By Michael Pierce
David Keirsey called them the “Composers,” and PersonalityPage calls them the “Artists.” The stereotype in the Jungian community is ultimately unflattering: The ISFP is often seen as a nearsighted, quieter, meeker, more easily satisfied, simple-minded, and more sensual INFP. They are thought of as sensitive spirits living in a dream world, lying beneath a willow tree on the banks of a sparkling river strumming a ukulele and humming some tune while a butterfly alights on the end of the instrument and little adorable forest animals gather around them to hear.
This stereotype implies that ISFP preferences make an individual fragile and sensitive, which is not necessarily the case. Furthermore, it implies that the ISFP is basically a simpler version of the INFP, which is like saying that the INTP is just an ISTP with more layers, rather than a very distinct personality with distinct advantages and disadvantages. The ISFP, like the ISTP, has an Se/Ni axis, which stands in direct contrast to the Ne/Si axis of the INFP.
As always, let’s break down what constitutes the ISFP functionally.
They are a Perceiving type, meaning that they prefer extroverted perceiving and introverted judging. This means that they base their judgment criteria on subjective, inner information, while simply observing and drinking in objective information and experiences. You could say that they are more receptive towards the outside world and more aggressive towards their inner experience.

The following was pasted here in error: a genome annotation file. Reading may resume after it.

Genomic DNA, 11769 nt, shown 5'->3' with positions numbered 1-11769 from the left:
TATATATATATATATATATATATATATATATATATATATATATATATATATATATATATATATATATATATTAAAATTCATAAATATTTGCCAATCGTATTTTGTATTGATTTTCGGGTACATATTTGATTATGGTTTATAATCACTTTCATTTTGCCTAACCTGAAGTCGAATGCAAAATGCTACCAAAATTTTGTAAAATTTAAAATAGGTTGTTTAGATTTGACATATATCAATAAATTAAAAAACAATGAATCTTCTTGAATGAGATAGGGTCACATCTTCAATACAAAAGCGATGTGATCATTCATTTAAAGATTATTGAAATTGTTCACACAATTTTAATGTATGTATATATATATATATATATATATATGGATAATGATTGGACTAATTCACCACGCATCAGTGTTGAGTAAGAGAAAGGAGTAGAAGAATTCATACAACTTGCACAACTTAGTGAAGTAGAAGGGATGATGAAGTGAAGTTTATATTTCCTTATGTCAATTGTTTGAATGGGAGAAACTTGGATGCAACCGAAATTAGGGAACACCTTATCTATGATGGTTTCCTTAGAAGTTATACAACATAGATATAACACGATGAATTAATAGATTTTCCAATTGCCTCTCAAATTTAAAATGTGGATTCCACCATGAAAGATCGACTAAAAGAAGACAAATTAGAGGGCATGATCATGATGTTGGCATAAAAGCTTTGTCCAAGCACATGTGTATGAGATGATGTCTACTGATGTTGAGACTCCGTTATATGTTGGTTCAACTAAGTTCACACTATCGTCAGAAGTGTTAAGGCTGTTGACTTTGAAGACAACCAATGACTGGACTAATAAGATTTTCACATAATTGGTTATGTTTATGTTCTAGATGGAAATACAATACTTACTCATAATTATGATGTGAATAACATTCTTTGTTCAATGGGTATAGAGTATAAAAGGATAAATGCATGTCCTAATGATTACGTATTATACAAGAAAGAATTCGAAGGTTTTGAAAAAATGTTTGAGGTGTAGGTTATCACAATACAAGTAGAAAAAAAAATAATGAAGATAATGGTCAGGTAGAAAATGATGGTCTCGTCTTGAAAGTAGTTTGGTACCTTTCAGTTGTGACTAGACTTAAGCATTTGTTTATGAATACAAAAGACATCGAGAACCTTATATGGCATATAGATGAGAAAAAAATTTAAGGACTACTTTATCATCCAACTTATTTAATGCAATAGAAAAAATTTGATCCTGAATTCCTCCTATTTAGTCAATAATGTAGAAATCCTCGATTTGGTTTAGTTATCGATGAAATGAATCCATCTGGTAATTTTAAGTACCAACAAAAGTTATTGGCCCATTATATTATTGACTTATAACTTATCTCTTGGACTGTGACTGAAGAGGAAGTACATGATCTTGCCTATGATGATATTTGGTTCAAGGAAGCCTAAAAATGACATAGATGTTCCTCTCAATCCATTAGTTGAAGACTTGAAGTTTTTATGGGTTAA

Their preferred way of doing this is through extroverted sensation and introverted feeling. Extroverted sensation is photographic: It has the most direct relationship with objects of all the functions, giving them the clearest and most realistic perspective. Introverted feeling is individualistic: It has deep, personal passions and convictions that it holds to despite outside opposition, and it greatly values the right to individual freedom of expression and being true to oneself.
Third, ISFPs are very similar to the ESFP: Both prefer Se and Fi. The ISFP, however, prefers Fi more than Se. Nevertheless, they are in some sense the same type, or at least sister types. I personally like to call SFP types the “Aesthetes,” because they combine a sharp and vivid perception of the world with isolated and passionate subjective values, thus giving them a highly developed and individual appreciation for the aesthetic qualities of existence. Of course, “Aesthete” is simply a nickname to help me remember the SFP nature, and it is not meant to imply that all SFPs are natural artists or musicians, or even that they appreciate what you yourself may call art.
The ISFP, then, is an “aesthete” for whom their individual values and desires are more interesting and important than their objective observations. They are primarily concerned with developing, discovering and expressing their innermost feelings and values.
The word I like to use to describe the ISFP is “expression.” To explain this, I will need to describe the differences between the INFP’s Ne/Si axis and the ISFP’s Se/Ni axis: Ne looks at objects through a blurred lens for the purpose of imaginative association and pattern seeking. It doesn’t look at the object itself, but at what it could be or might be related to. In other words, Ne has an indirect relationship with objects. The opposite motion to this is Si, which has a direct relationship with impressions of objects, or the subject, giving it a strong and thorough subjective memory.